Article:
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Academy Suffers Cutbacks, Layoffs

The Academy of American Poets, the 68-year-old literary nonprofit, has made headlines recently, but not for its latest party or prizewinner. In September the organization, best known for founding National Poetry Month, announced that Executive Director William Wadsworth had been asked to resign by board of directors president Henry Reath. And on November 7, the board voted to lay off eight of the Academy's seventeen employees and to subdivide its new office and rent out half of the space, which the group had renovated and moved into in August.

The cuts were the board's attempt to reduce this fiscal year's budget deficit, which was running into the hundreds of thousands of dollars. Along with the cuts, the board also voted to establish the Stabilization Fund, a campaign to raise $500,000 over the next two fiscal years. For now, the Academy plans to continue all of its programs, but the future of its Poetry Book Club, a program established in 2000, is under review. As for Wadsworth's replacement, the board has changed the title of the position to president and has hired the Phillips Oppenheim Group, a firm that specializes in nonprofit organizations, to perform the search for a new leader.

At first glance the Academy's story seems typical these days—reports of nonprofits cutting back or even declaring bankruptcy have peppered the country's newspapers. By all accounts the Academy's actions were due in part to the economy's downturn, compounded by the September 11 tragedy, which has left many arts organizations cautious about fund-raising expectations. In fact, the Andrew W. Mellon Foundation announced in late November that it had established a $50 million fund to assist arts and cultural institutions suffering from the effects of the recent disaster. But the decision to fire Wadsworth was made before September 11, and the reasons for his firing remain unclear.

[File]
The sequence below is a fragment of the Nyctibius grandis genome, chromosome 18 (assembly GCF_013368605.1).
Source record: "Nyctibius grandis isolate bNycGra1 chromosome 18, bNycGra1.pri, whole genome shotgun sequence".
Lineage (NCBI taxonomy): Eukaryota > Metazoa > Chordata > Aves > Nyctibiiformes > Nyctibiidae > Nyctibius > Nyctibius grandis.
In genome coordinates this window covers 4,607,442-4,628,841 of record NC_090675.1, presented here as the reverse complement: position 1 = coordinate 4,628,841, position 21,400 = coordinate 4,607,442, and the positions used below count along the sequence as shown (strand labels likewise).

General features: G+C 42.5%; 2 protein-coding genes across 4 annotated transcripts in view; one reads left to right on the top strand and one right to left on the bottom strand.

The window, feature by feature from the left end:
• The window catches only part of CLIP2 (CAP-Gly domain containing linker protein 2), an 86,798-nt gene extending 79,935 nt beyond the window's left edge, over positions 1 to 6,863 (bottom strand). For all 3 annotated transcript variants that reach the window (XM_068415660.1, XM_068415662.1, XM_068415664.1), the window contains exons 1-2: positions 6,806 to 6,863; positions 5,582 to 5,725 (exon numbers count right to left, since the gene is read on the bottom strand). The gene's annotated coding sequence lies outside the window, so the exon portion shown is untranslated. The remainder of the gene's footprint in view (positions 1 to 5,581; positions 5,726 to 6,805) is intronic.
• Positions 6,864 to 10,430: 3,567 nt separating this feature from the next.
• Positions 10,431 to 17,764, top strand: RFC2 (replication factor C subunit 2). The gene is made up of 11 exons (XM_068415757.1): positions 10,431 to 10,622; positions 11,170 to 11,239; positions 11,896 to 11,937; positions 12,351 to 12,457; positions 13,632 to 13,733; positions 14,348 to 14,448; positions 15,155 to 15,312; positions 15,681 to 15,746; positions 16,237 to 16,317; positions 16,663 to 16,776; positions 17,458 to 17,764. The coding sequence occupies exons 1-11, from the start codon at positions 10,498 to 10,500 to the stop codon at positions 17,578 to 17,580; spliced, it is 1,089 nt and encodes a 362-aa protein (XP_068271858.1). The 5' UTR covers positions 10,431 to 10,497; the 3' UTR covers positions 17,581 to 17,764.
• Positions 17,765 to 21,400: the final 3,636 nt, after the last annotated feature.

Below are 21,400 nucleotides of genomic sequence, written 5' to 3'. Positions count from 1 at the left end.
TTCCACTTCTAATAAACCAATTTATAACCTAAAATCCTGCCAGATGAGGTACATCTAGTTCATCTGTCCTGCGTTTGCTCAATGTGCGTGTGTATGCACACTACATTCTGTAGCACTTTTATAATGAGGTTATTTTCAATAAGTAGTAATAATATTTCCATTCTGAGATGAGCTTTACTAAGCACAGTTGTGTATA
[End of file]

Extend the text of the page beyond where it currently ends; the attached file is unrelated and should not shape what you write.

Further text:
Before news of Wadsworth's "stepping down" was announced by the Academy, writer and translator Eliot Weinberger sent a mass e-mail to the poetry community protesting the Academy's action and encouraging others to do the same. Weinberger wrote, "No reason was publicly given [for Wadsworth's firing], but there are reports that the board—almost entirely wealthy donors with no other connection to the poetry world—has been distressed for a long time by the diversification and expansion of the Academy's activities."

During Wadsworth's 12-year tenure, the Academy launched an array of new programs: National Poetry Month; the Poetry Book Club; a Web site; and the Online Poetry Classroom, which encourages poetry education in secondary schools. Wadsworth also oversaw the addition of five awards to the Academy's distinguished series, as well as the establishment of the Atlas/Greenwall Fund, which provides support to noncommercial poetry publishers. Under Wadsworth's leadership the Academy's annual income increased from $400,000 to $3 million, and its total assets grew from $2 million to $10 million.

In 2000 the Academy received a $1 million grant from the Ford Foundation that included a matching $2 million challenge to its board of directors. With the help of the grant and the then healthy economy, the Academy began expanding programming and hiring additional staff, and made plans to move into a larger office. For the past two fiscal years, however, the Academy has operated in the red, with deficits that Reath characterizes as "shockingly large."

According to Reath, Wadsworth was asked to resign because the two of them "had gotten to loggerheads" about the organization's budget for fiscal year 2002. Reath says that while the previous year's deficit was unexpected, it was not an issue. "The problem was: Were we going to do it again? And the answer was: No, we were not going to do it again."